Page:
Value Based Purchasing (VBP) are a broad set of government performance-based payment strategies linking financial incentives to a health providers’ performance outcomes, the more successful programs get paid more for their services. These efforts is based on determining a set of predefined performance measures aimed at achieving better value for government monies spent by driving provider improvements in quality outcomes as well as slowing the growth in health care spending. Policymakers are now actively dealing with many policy decisions about how best to design and implement Value Based Programs so that they are successful in achieving higher standards of performance outcomes.
The U.S. Department of Health and Human Services (HHS), the Centers for Medicaid and Medicare Services (CMS) and the Substance Abuse and Mental Health Administration (SAMHSA) are presently advancing the implementation of value-based purchasing (VBP) across an array Medicare and Medicaid Programs. In large part, this is in response to requirements in the 2010 Patient Protection and Affordable Care Act.
Three types of VBP programs are available:
(1) Pay-for-performance programs
(2) Accountable care organizations
(3) Bundled payments
Based on this interpretive review, there are a set of recommendations regarding the design, implementation, and monitoring and evaluation of VBF programs are considering as improvements VBF program design and implementation. Included within the newly proposed federal legislation are requirements that these programs achieve improved value for patients and for payers. The use of financial incentives as a strategy to drive provider improvements in care dates back to initiatives by private payers and early Medicaid programs, which began experimenting with Pay-for performance Programs (P4P) in the mid-1990’s and early 2000’s.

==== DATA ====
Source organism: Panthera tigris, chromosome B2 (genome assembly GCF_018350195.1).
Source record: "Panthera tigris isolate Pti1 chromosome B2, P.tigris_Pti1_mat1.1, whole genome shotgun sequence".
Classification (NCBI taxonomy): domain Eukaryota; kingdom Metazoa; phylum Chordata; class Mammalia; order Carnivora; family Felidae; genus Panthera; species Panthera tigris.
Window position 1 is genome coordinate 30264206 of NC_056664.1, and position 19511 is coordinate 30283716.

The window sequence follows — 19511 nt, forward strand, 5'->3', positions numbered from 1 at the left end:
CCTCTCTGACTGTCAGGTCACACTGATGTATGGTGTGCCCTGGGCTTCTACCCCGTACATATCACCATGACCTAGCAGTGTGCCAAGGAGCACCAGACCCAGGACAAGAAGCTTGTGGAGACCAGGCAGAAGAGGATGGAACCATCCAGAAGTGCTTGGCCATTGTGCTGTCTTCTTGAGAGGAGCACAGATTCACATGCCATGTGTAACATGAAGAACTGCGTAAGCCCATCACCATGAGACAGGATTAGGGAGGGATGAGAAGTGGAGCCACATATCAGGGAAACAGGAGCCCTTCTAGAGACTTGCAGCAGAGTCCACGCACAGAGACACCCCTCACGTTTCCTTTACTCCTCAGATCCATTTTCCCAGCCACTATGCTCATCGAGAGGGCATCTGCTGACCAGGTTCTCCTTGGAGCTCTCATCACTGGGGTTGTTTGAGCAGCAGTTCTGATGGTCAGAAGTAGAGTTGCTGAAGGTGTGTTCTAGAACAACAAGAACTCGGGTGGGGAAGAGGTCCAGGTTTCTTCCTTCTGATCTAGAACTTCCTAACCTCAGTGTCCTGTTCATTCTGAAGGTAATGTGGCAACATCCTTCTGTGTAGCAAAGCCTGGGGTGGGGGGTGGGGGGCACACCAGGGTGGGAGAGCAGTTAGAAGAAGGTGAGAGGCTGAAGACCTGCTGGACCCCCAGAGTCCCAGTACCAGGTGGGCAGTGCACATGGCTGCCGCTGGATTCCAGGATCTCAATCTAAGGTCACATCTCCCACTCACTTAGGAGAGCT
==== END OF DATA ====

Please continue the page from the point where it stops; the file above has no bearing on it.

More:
Additionally, other VBP models have since emerged and are currently being tested, including Accountable Care Organizations (ACOs) and bundled payment programs, which target both quality and cost. Each of the broad types of VBP models are defined briefly:
What should be of major concern to providers today is the new reality: that the Medicare and Medicaid Programs have already been moving forward over the last five years with the testing of these advanced VBP models, starting with pay- for- reporting programs. Implementation on some federal contracts is predicted to begin as early as January 2020.